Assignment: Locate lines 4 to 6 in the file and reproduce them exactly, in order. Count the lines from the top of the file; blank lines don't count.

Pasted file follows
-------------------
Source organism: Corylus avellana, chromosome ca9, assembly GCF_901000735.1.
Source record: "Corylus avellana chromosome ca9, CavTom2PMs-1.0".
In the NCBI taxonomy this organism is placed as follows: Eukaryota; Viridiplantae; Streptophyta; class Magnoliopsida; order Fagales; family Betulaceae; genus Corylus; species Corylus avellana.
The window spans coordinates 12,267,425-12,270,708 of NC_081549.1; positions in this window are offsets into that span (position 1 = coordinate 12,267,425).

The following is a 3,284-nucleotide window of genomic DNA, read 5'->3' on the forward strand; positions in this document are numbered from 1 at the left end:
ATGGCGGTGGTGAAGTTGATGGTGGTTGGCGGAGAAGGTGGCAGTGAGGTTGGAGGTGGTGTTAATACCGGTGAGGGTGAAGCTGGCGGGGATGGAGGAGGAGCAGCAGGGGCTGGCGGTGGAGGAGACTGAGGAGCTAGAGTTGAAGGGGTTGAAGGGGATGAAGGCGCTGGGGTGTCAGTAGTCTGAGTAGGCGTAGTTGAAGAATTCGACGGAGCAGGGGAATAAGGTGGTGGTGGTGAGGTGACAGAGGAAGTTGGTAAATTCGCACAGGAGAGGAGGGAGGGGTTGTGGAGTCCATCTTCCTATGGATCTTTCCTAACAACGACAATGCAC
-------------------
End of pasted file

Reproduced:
The window spans coordinates 12,267,425-12,270,708 of NC_081549.1; positions in this window are offsets into that span (position 1 = coordinate 12,267,425).

The following is a 3,284-nucleotide window of genomic DNA, read 5'->3' on the forward strand; positions in this document are numbered from 1 at the left end:
ATGGCGGTGGTGAAGTTGATGGTGGTTGGCGGAGAAGGTGGCAGTGAGGTTGGAGGTGGTGTTAATACCGGTGAGGGTGAAGCTGGCGGGGATGGAGGAGGAGCAGCAGGGGCTGGCGGTGGAGGAGACTGAGGAGCTAGAGTTGAAGGGGTTGAAGGGGATGAAGGCGCTGGGGTGTCAGTAGTCTGAGTAGGCGTAGTTGAAGAATTCGACGGAGCAGGGGAATAAGGTGGTGGTGGTGAGGTGACAGAGGAAGTTGGTAAATTCGCACAGGAGAGGAGGGAGGGGTTGTGGAGTCCATCTTCCTATGGATCTTTCCTAACAACGACAATGCAC